Corruption has devastating effects on both economics and political systems. It distorts public expenditure, eliminates free competition, increases inequality, undermines the institutions of democracy, etc. It is clear that the best way to fight corruption is to adopt preventive measures: ensure transparency, provide easy access to public information, put in place effective internal control mechanisms and protective measures for whistleblowers, etc. If, and despite the implementation of preventive measures, corruption continues, the persons responsible must be punished through criminal law measures.
All States have criminalised corruption involving domestic officials for centuries. However, few of them have worried about the corruption of officials of international organisations – until recently. In the framework of the European Union, concerns about corruption stem not only from its impact on Member States’ economies, but also from its effect on the EU as a whole: corruption hampers the fair operation of the internal market, it puts the financial interest of the EU at risk, and erodes the legitimacy of its political institutions. Corruption consequently endangers the existence of the EU itself.
In a model of regional integration such as the EU, fighting against domestic corruption alone is not enough. States must involve themselves in countering corruption affecting the EU institutions because the EU does not have competence in criminal matters to punish individuals involved in corruption conducts within the EU public administration.
With the aim of solving this situation, the EU adopted a number of legal documents during the nineties that oblige Member States to adopt criminal law measures against corruption involving Community officials. The most significant one is the Convention on the fight against corruption of 1999, which requires Member states to criminalise any act of bribery related to a Community official. Penalties in these cases must be effective, proportionate and dissuasive, including, in the most serious cases, penalties involving deprivation of liberty, giving way to extradition.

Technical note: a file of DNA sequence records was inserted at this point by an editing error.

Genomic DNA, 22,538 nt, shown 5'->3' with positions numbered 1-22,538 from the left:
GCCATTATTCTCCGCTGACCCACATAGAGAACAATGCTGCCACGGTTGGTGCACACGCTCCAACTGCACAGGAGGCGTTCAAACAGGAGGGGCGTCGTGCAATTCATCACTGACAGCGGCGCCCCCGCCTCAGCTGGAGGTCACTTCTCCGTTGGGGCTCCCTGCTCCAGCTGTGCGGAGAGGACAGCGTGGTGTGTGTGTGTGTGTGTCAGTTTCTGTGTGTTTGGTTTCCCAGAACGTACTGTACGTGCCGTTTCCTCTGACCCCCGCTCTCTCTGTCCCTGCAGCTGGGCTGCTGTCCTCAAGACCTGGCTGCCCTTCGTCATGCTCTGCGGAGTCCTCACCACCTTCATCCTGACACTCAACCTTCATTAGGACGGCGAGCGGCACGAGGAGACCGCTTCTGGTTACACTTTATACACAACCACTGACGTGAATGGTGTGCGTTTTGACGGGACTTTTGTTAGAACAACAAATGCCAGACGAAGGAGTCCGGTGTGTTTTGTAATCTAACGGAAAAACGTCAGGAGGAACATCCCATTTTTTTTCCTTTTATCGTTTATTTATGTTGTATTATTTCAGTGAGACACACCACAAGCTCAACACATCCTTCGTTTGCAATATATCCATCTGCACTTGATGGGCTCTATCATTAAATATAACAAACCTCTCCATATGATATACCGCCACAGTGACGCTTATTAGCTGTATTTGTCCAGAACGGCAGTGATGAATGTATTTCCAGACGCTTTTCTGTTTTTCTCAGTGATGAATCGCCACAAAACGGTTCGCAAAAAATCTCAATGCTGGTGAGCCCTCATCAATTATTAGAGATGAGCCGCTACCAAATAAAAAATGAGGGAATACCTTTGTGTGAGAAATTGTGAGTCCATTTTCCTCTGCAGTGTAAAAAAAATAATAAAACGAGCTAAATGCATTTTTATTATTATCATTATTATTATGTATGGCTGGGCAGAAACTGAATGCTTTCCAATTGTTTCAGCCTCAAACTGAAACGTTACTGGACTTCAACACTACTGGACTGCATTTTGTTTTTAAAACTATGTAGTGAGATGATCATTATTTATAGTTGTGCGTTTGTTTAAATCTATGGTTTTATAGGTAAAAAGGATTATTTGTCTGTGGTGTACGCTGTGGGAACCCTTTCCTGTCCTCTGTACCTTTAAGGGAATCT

The lack of sufficient commitment by the Member States in the fight against corruption has led to the belated implementation of this Convention. However, despite the delay, every Member State now fulfils the Convention’s mandate to integrate the bribery of Community officials as a criminal offence into their national legal order. Nevertheless, the actual enforcement of the criminal law measures against corruption remains a mystery, since the EU has not gathered any data so far. The Anti-corruption Report launched in 2014 only offers data on corruption at Member State level, but remains silent on corruption within the EU institutions.
The absence of this data means we are unable to measure the effectiveness of the EU anti-corruption criminal policy with respect to its own officials. The European Commission needs to promote the collection of data on offences of bribery involving Community officials. This information should be featured in the second EU Anti-corruption Report due next year.
By Demelsa Benito Sánchez